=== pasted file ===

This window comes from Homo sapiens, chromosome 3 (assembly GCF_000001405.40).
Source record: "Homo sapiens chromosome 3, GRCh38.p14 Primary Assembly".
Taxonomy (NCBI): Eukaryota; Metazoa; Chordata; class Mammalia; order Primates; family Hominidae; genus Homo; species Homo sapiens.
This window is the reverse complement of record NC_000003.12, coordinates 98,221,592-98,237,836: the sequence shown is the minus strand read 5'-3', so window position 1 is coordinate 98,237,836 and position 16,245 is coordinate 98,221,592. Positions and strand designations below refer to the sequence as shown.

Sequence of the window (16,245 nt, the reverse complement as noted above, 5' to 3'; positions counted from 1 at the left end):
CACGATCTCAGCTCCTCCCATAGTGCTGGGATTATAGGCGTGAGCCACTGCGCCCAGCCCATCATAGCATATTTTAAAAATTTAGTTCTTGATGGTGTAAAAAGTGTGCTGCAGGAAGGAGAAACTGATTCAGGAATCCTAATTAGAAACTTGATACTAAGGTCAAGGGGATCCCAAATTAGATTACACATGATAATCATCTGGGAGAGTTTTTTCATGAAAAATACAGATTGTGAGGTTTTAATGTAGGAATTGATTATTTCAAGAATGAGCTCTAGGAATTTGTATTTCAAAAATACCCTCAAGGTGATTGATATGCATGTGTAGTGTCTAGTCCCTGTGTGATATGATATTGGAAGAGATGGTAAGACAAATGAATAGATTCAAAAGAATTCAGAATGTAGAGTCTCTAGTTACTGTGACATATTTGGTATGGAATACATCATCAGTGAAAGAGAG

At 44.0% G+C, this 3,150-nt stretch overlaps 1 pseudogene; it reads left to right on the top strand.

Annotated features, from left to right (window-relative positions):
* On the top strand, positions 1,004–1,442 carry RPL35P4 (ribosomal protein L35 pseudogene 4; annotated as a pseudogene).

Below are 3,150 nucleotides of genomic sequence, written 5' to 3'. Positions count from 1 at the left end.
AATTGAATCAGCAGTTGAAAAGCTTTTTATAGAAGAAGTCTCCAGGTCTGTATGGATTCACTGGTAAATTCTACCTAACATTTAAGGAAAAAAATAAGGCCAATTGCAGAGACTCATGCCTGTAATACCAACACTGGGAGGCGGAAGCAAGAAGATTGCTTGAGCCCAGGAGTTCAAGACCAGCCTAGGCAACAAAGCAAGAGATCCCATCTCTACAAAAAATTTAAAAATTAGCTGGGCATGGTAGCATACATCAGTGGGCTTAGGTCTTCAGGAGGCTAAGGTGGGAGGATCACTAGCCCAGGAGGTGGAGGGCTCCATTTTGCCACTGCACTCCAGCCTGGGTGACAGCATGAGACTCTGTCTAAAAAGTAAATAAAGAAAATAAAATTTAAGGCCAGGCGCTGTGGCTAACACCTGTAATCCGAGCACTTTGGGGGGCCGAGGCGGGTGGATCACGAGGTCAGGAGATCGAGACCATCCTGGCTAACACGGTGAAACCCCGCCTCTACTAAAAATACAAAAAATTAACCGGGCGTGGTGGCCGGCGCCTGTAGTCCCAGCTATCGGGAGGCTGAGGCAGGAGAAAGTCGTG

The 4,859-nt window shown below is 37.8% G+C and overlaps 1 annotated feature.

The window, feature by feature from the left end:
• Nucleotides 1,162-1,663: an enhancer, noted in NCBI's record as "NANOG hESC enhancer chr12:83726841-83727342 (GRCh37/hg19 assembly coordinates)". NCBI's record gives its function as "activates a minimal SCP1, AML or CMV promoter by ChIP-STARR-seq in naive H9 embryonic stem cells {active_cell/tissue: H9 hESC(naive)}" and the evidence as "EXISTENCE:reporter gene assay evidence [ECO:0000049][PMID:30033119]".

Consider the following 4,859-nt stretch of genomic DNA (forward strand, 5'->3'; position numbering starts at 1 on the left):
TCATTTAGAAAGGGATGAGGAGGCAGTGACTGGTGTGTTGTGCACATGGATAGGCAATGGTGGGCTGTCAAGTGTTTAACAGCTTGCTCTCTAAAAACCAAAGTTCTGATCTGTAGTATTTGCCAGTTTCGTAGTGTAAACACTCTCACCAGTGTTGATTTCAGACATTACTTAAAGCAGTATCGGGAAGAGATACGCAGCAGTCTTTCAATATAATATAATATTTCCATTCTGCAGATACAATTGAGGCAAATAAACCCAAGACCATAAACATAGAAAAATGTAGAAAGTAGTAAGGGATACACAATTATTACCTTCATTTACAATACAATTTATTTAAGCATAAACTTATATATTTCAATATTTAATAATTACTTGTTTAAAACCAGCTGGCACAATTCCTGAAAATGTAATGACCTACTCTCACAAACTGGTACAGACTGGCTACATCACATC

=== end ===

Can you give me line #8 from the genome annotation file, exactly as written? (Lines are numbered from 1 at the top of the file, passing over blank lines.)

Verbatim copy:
Annotated features, from left to right (window-relative positions):